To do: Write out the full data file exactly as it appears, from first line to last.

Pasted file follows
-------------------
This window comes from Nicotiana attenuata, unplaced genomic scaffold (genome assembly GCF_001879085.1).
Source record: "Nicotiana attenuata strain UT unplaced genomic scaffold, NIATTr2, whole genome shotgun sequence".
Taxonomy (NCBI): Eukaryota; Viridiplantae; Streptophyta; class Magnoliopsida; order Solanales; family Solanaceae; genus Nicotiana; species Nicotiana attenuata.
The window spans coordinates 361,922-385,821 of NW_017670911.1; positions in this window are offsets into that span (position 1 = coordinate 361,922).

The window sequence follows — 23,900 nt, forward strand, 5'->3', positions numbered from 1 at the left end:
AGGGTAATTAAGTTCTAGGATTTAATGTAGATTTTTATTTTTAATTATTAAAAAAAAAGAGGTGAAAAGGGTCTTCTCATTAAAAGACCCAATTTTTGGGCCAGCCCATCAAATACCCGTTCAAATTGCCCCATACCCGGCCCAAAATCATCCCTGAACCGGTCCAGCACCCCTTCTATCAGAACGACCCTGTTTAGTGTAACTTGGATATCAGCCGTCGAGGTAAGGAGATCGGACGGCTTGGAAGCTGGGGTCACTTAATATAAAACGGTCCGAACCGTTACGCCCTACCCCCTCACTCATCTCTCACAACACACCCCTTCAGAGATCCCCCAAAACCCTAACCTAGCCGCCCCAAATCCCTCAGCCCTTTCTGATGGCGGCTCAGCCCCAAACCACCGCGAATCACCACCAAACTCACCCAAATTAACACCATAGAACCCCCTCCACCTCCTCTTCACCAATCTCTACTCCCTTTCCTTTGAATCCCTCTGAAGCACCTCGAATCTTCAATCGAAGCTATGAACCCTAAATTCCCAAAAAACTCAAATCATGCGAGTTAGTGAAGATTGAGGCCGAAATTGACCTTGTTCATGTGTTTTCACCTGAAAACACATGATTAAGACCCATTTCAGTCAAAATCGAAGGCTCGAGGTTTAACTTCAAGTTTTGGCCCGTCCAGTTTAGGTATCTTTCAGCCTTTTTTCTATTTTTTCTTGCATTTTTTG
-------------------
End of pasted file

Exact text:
This window comes from Nicotiana attenuata, unplaced genomic scaffold (genome assembly GCF_001879085.1).
Source record: "Nicotiana attenuata strain UT unplaced genomic scaffold, NIATTr2, whole genome shotgun sequence".
Taxonomy (NCBI): Eukaryota; Viridiplantae; Streptophyta; class Magnoliopsida; order Solanales; family Solanaceae; genus Nicotiana; species Nicotiana attenuata.
The window spans coordinates 361,922-385,821 of NW_017670911.1; positions in this window are offsets into that span (position 1 = coordinate 361,922).

The window sequence follows — 23,900 nt, forward strand, 5'->3', positions numbered from 1 at the left end:
AGGGTAATTAAGTTCTAGGATTTAATGTAGATTTTTATTTTTAATTATTAAAAAAAAAGAGGTGAAAAGGGTCTTCTCATTAAAAGACCCAATTTTTGGGCCAGCCCATCAAATACCCGTTCAAATTGCCCCATACCCGGCCCAAAATCATCCCTGAACCGGTCCAGCACCCCTTCTATCAGAACGACCCTGTTTAGTGTAACTTGGATATCAGCCGTCGAGGTAAGGAGATCGGACGGCTTGGAAGCTGGGGTCACTTAATATAAAACGGTCCGAACCGTTACGCCCTACCCCCTCACTCATCTCTCACAACACACCCCTTCAGAGATCCCCCAAAACCCTAACCTAGCCGCCCCAAATCCCTCAGCCCTTTCTGATGGCGGCTCAGCCCCAAACCACCGCGAATCACCACCAAACTCACCCAAATTAACACCATAGAACCCCCTCCACCTCCTCTTCACCAATCTCTACTCCCTTTCCTTTGAATCCCTCTGAAGCACCTCGAATCTTCAATCGAAGCTATGAACCCTAAATTCCCAAAAAACTCAAATCATGCGAGTTAGTGAAGATTGAGGCCGAAATTGACCTTGTTCATGTGTTTTCACCTGAAAACACATGATTAAGACCCATTTCAGTCAAAATCGAAGGCTCGAGGTTTAACTTCAAGTTTTGGCCCGTCCAGTTTAGGTATCTTTCAGCCTTTTTTCTATTTTTTCTTGCATTTTTTG